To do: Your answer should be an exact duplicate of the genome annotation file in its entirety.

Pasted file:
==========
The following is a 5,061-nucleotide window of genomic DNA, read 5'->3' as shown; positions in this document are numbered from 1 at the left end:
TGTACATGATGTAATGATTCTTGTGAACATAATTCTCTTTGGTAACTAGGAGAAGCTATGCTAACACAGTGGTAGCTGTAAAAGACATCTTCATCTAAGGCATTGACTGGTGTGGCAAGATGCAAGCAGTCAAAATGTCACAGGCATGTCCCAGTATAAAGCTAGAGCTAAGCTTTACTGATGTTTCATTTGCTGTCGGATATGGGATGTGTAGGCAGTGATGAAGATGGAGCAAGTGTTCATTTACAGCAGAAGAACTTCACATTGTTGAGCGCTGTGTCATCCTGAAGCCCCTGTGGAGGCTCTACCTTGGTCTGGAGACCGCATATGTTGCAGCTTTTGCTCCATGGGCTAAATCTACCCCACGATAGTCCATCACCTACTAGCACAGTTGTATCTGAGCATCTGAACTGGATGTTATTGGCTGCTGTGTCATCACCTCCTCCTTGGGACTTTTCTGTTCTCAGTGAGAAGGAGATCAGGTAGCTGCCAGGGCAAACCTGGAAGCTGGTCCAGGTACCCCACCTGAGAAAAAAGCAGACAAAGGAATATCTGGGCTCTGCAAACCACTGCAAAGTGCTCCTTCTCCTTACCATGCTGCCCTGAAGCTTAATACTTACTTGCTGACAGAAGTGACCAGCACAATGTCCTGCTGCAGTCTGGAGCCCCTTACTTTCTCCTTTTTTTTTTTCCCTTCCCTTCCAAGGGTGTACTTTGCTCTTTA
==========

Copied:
The following is a 5,061-nucleotide window of genomic DNA, read 5'->3' as shown; positions in this document are numbered from 1 at the left end:
TGTACATGATGTAATGATTCTTGTGAACATAATTCTCTTTGGTAACTAGGAGAAGCTATGCTAACACAGTGGTAGCTGTAAAAGACATCTTCATCTAAGGCATTGACTGGTGTGGCAAGATGCAAGCAGTCAAAATGTCACAGGCATGTCCCAGTATAAAGCTAGAGCTAAGCTTTACTGATGTTTCATTTGCTGTCGGATATGGGATGTGTAGGCAGTGATGAAGATGGAGCAAGTGTTCATTTACAGCAGAAGAACTTCACATTGTTGAGCGCTGTGTCATCCTGAAGCCCCTGTGGAGGCTCTACCTTGGTCTGGAGACCGCATATGTTGCAGCTTTTGCTCCATGGGCTAAATCTACCCCACGATAGTCCATCACCTACTAGCACAGTTGTATCTGAGCATCTGAACTGGATGTTATTGGCTGCTGTGTCATCACCTCCTCCTTGGGACTTTTCTGTTCTCAGTGAGAAGGAGATCAGGTAGCTGCCAGGGCAAACCTGGAAGCTGGTCCAGGTACCCCACCTGAGAAAAAAGCAGACAAAGGAATATCTGGGCTCTGCAAACCACTGCAAAGTGCTCCTTCTCCTTACCATGCTGCCCTGAAGCTTAATACTTACTTGCTGACAGAAGTGACCAGCACAATGTCCTGCTGCAGTCTGGAGCCCCTTACTTTCTCCTTTTTTTTTTTCCCTTCCCTTCCAAGGGTGTACTTTGCTCTTTA